Travelers standing in long queue at TSA security checkpoint showing efficient network and application infrastructure

How Organizations Can Benefit From Thinking About Their Critical Application Infrastructure Like a TSA Security Line

In any modern, digital-centric organization, application and network infrastructure must work together to provide an application experience that is both fast and secure. Compromising on either means organizations simply can’t work with optimal efficiency, and in the worst-case scenarios, poorly performing application infrastructure can impact everything from user experience and customer satisfaction to cybersecurity.

Think of it this way: delivering a secure and efficient process that addresses the needs of each stakeholder group–from administrators to users–is akin to that seen in an effective Transportation Security Administration (TSA) line. From security and efficiency to performance, modern network and application infrastructure challenges are analogous to the methods employed by the TSA, and by extension, the good and bad experiences of travelers everywhere.

As the TSA themselves explain, their security screening processes are a “layered approach” designed to “prevent prohibited items and other threats to transportation security from entering the sterile area of the airport.” Get this right in both transport and technology scenarios, and every stakeholder can meet their objectives. Get it wrong, however, and the possibility for disruption, inefficiency and additional expense is never far away.

Optimizing crucial processes

Let’s consider a fairly typical TSA process. As each passenger moves down the line towards security, they have several booths in front of them and need – ideally – to get into the correct queue. If someone gets to the front and doesn’t have their passport or ticket, they can’t get through to the main security area because they lack proper authentication. Similarly, if the airport is very busy and perhaps doesn’t have sufficient resources, the result is the same – reduced performance and a bad user experience.

In application infrastructure and security terms, this is similar to the role played by load balancing, which should provide high performance and secure delivery of application workloads from a wide range of vendors in multiple sectors. Effective load balancers divide work requests and traffic amongst resources on real or virtual servers in a network. They employ algorithms and intelligent network monitoring technologies to deliver continuous health checks on servers, the aim being that no server on the network is overloaded beyond its capacity with work requests. Instead, servers receive equal, balanced work allocations, despite the fact that not all are created equal.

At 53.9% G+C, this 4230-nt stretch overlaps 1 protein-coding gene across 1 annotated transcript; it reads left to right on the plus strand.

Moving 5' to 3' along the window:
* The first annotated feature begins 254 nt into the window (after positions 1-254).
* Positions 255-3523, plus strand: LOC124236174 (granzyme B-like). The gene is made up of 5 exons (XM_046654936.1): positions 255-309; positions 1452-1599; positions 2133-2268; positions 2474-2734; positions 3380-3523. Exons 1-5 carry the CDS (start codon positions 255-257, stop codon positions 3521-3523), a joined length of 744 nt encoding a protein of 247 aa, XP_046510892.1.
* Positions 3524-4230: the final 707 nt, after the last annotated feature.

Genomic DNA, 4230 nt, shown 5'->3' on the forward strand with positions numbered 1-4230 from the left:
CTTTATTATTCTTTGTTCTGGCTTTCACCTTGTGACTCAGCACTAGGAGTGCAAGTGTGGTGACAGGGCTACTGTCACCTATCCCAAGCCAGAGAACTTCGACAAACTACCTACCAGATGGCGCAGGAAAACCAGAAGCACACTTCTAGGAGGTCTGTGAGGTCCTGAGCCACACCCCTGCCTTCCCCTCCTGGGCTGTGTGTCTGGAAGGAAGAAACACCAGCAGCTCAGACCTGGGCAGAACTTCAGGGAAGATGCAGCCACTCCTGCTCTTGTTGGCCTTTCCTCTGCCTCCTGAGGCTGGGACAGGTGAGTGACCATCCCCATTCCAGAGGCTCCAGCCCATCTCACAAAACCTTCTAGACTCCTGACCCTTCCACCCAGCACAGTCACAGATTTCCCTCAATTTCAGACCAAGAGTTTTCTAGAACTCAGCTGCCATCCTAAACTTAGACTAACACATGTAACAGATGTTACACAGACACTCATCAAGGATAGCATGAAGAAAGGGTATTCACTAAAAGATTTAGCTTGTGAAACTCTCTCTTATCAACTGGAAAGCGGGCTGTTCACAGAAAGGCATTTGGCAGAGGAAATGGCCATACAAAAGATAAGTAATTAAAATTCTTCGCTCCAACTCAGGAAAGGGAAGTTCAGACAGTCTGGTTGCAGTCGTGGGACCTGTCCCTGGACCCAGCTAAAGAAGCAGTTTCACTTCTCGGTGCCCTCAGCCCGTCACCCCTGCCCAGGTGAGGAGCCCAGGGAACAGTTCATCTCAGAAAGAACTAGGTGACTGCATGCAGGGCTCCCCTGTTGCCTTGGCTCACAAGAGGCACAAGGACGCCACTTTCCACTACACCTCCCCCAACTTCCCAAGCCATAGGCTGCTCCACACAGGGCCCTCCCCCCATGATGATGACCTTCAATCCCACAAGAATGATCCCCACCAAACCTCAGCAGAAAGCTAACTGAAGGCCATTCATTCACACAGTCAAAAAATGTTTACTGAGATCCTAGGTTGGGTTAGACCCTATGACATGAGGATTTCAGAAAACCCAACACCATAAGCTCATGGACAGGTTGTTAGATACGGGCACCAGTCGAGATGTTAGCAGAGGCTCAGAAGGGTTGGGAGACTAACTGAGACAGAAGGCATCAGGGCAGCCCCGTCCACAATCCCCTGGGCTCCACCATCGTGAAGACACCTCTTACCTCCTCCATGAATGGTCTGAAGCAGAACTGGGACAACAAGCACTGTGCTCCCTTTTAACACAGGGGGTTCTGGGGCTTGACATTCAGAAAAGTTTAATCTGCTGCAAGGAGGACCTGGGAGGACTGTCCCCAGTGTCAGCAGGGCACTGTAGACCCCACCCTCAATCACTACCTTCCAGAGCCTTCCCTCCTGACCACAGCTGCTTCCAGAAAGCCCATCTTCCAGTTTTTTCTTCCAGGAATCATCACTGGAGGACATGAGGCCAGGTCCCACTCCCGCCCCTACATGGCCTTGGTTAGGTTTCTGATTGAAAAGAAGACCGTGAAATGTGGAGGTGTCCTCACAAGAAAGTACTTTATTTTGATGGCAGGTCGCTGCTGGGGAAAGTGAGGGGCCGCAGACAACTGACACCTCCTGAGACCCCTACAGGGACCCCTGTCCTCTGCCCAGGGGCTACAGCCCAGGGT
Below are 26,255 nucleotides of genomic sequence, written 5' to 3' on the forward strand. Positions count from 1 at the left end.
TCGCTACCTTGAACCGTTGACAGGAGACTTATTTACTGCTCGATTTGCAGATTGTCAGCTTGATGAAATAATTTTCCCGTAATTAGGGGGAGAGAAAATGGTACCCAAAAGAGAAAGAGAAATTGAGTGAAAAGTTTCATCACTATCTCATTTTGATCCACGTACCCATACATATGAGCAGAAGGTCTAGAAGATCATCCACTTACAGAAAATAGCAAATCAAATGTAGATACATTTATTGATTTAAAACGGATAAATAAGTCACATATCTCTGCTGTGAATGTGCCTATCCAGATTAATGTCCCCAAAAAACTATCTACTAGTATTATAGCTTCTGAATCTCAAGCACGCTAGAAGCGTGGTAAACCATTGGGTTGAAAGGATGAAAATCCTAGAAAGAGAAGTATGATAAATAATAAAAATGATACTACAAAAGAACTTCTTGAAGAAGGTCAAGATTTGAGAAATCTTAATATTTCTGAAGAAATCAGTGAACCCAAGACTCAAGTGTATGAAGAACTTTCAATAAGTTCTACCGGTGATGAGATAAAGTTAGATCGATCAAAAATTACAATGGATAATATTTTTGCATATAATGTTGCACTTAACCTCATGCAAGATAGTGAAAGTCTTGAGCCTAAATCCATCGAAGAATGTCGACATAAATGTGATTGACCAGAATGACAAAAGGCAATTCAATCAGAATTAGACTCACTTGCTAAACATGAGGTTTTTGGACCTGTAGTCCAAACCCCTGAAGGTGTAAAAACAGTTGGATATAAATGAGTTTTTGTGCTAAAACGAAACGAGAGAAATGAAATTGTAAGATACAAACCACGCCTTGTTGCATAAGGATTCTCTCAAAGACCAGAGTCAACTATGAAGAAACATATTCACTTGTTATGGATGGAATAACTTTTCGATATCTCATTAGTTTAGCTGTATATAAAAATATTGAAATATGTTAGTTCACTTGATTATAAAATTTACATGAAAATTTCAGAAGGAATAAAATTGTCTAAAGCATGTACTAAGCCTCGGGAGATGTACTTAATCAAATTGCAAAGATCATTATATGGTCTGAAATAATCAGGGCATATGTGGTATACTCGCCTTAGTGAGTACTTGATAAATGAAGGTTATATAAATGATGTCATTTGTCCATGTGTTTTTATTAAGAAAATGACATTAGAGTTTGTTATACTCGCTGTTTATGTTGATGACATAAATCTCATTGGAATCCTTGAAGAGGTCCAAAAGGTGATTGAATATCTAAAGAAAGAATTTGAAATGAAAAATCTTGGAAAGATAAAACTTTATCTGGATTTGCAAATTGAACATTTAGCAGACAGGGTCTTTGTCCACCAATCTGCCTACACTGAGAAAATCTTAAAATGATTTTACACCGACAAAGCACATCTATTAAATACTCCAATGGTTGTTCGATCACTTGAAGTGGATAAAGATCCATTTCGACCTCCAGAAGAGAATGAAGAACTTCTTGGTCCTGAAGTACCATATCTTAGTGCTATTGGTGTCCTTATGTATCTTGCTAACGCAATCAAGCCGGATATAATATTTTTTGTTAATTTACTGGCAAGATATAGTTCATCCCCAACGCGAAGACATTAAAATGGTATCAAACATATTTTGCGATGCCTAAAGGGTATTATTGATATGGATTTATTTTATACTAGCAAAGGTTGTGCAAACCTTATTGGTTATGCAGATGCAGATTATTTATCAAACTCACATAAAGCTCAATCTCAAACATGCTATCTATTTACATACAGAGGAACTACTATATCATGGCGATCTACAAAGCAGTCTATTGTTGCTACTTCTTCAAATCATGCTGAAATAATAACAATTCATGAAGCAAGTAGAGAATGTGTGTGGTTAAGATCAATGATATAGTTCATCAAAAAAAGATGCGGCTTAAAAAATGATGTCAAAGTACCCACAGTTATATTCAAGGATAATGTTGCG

In both TSA and IT infrastructure scenarios, this stage of their respective processes brings various important components together for monitoring and checking. All these activities must be coordinated, or else the experience will be slow and inefficient. In today’s busy airports, for instance, everything from implementing the most crucial security rules to the efficiency of baggage and passenger checks plays a role. Experienced, highly trained staff are present to ensure the relevant ‘algorithms’ are followed to ensure efficiency and security.

Comparing this to tech infrastructure, today’s most effective IT infrastructure monitoring software solutions look at objects and devices in the network and report if there’s a problem. They tell IT staff about the status of everything connected to the network, monitoring a wide range of crucial factors, such as whether a service is on or off, or if the software on a particular server needs to be updated.

People in the airport are analogous to network traffic – they bring different types and sizes of bags, each with its own contents and potential risk factors. Network traffic monitoring solutions tell IT staff what’s going right and what’s going wrong as the flow of data moves through key stages of the overall process. In both circumstances, the objective is to optimize flow, which should be as fast, smooth and efficient as possible.

Improved network security through fast detection and response

For IT networks, the business benefit lies in finding and fixing problems fast. By providing teams with an instant view of what’s up and what’s down in all their environments (in the cloud, hybrid cloud, or on-premises), they can always maintain visibility and understand the status of network devices, systems and applications. For their counterparts in today’s airports, the TSA process utilizes its own ‘layered approach’ to get as many people as possible onto their flights, but as securely as possible based on an understanding of how each step in the process is performing.

Delivering a secure and efficient process that addresses the needs of each stakeholder group–from administrators to users–is akin to that seen in an effective TSA line with layered #security screening processes. #respectdataClick to Tweet

Whether the focus is on tech-centric application experience or real-world situations, organizations everywhere must balance the expectations, overall experience, and requirements of their stakeholder groups against the need to ensure highly effective security. Putting the right people, processes, and technologies in place can have a transformative impact on the ability of organizations to deliver an exceptional application experience in an era where performance has never been more important.


Director, Product Marketing at Progress